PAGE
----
All the experts will explain how foolhardy that was, what if you get hurt or lost or some other malady befalls you, never hike alone!

    I remember my first backpack across the Sierra Nevada on the High Sierra Trail solo 30 years ago, and getting to the Kern River-the mid point and lowest altitude, you’ve walked 35 miles and need to walk 35 more in gaining 7,000 feet on your way to Mt Whitney. It was a profound experience being by yourself while taking on more miles and more weight on my back than i’d ever had before, which made the accomplishment all the sweeter.

    I dayhike solo sometimes now-but prefer to have company & walk at talking speed-without a net (er internet that is, by all means bring a head net-it weighs nothing, what if mossies or pesky face flies hound you for hours?), and the solitude I seek is more along the lines of hiking to places where I know we’ll encounter not another soul more than likely.

    Four of us were on the trail from 9 am to 5 pm the other day in our traipse to the New Oriole Grove of Giant Sequoias and saw nobody, meanwhile over in the main part of Sequoia NP it was near bedlam with free admission to the NP’s, spring break & Easter all rolled into one.

    A friend told me it was really hard to find a parking spot in the Giant Forest, and cars were cruising the parking lot of the Sherman Tree, waiting for their chance to finally be able to get out and stretch their legs.

    1. Carla

      My then 26-year old nephew was on a solo dayhike when he apparently injured his leg. He died of exposure and was only found by a rescue team the following night. It was Christmas night, and they stayed on the mountain with him all night so as not to leave his body alone, before making the descent the next day.

      1. WobblyTelomeres

        Back when I would spend weeks away in fairly remote places, I had a SPOT device which uses satellites to relay one’s GPS coordinates along with a short message (“I’m okay” or “Help!”). As they say, if you need it, you REALLY need it.

        Available at REI and other places. There are competitors now (Garmin for one).

        1. Parker Dooley

          Not very useful in deep woods or bottom of a canyon. I have one & it is easy to get into areas where it can’t hit a satellite.

          1. WobblyTelomeres

            True. Need a view of the sky. But, far better than nothing.

            I kept mine mounted on my motorcycle’s handlebars where I could send an “okay” message to my wife every hour or so. Although I never needed it, knowing where I had been, exactly, was a comfort. Lunatic husband and all. Not too much north of Manic-5…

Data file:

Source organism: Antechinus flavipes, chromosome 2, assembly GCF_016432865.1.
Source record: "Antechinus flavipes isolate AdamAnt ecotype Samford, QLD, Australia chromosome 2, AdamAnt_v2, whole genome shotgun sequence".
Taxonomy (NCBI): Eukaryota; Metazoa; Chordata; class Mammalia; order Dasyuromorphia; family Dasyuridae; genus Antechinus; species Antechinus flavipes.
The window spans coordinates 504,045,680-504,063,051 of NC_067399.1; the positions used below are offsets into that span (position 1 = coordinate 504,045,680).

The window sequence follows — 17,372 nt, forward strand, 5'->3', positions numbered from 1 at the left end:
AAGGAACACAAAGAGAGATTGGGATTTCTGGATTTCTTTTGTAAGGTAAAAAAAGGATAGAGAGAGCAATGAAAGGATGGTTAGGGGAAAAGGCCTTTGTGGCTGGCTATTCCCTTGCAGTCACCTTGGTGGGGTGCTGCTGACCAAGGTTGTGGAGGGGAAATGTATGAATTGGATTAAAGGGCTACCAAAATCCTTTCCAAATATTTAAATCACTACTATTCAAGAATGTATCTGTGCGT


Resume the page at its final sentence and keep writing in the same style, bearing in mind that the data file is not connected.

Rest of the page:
2. katiebird

        My cousin was about that age one Christmas Eve when he packed his car to drive to his parents house for Christmas. He apparently decided to stop for a run in the hills before leaving. They don’t know for sure because he never arrived. They found his car in the hills though so that’s where they centered the search. They found his body in April. With the snow and weather, it took that long to find him. My other cousins told me that hundreds joined the search. It’s that easy to get lost in the hills and mountains.

      3. PlutoniumKun

        I’m very sorry to hear about your nephew. I love solo bike packing and hiking, but I’ve often found myself in remote areas wondering what would happen if I went over on an ankle or similar, especially when the evening is coming down. Even in the relatively tame Irish hills, hikers have died of exposure after getting stranded overnight after relatively minor falls or accidents.

        I know a keen mountain biker who had to walk her bike back to civilisation with her snapped collar bone sticking out of her shirt after a fall. She said the look on peoples faces she passed when she got to a busy walkers trail was almost worth the agony.

      4. Wukchumni

        Sorry for your loss…

        I’ve carried about 5 pounds of stuff for many decades that hardly ever gets used in my daypack and a smaller amount in a backpack, with A#1 being a competent emergency blanket (think of the $25 version versus the flimsy $4 ones you usually see) a beanie, gloves and light jacket and pants.

        The one time I ever needed the emergency blanket wasn’t for me, we ran into a dayhiker on one of our backpack trips who was 5 miles from the trailhead with an hour of daylight left. We gently quizzed him as to what he had in the way of illumination and survival gear, and he plops out a smartphone as his ‘lamp’, ye gads, and then we found out he had nothing aside from the clothes on his back, and a gift of a $25 emergency blanket was bestowed on him. We had friends coming in that night and they mentioned seeing him sprawled on the ground in said blanket.

        1. juno mas

          …and you are an experienced traveler of the Sierra with a big heart. Too many go into the back-country without your experience. Few take time to read the tome “Complete Walker” by Colin Fletcher before challenging the unforgiving Sierra peaks.

    2. Stick'em